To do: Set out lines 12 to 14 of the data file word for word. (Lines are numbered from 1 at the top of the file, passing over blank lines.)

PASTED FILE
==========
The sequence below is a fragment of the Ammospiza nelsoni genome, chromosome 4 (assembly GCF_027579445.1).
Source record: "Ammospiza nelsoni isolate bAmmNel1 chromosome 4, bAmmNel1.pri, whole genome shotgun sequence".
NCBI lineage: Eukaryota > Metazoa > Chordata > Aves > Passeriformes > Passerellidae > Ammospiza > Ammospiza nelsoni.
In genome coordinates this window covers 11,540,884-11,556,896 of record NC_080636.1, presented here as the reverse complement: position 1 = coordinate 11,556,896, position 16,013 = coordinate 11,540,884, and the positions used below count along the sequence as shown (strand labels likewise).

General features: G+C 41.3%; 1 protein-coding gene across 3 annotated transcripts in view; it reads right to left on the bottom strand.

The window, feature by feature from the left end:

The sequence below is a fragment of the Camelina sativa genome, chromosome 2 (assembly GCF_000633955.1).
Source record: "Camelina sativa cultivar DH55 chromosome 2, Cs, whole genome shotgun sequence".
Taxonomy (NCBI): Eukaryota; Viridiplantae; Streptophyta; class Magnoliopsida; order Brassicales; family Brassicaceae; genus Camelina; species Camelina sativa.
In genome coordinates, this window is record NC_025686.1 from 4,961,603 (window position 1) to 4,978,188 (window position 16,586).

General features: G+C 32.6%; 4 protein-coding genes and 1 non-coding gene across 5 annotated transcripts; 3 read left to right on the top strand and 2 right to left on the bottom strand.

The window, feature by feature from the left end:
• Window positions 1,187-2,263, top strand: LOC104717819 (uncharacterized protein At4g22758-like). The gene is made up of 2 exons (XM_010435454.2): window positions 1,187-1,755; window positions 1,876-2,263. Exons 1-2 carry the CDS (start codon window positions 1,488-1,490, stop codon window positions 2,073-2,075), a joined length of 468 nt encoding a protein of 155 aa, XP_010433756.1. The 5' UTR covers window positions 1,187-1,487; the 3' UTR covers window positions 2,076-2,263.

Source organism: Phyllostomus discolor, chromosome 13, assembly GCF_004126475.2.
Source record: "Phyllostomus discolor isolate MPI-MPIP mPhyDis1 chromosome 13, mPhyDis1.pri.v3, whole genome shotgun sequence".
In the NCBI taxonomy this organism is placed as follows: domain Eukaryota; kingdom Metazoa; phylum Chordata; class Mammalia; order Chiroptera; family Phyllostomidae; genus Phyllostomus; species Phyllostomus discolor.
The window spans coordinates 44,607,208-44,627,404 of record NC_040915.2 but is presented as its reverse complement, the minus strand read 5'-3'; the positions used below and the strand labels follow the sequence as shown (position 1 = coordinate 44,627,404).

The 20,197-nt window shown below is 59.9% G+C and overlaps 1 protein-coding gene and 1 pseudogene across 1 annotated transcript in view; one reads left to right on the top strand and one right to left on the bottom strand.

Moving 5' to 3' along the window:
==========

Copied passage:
The window, feature by feature from the left end:
• Window positions 1,187-2,263, top strand: LOC104717819 (uncharacterized protein At4g22758-like). The gene is made up of 2 exons (XM_010435454.2): window positions 1,187-1,755; window positions 1,876-2,263. Exons 1-2 carry the CDS (start codon window positions 1,488-1,490, stop codon window positions 2,073-2,075), a joined length of 468 nt encoding a protein of 155 aa, XP_010433756.1. The 5' UTR covers window positions 1,187-1,487; the 3' UTR covers window positions 2,076-2,263.

Source organism: Phyllostomus discolor, chromosome 13, assembly GCF_004126475.2.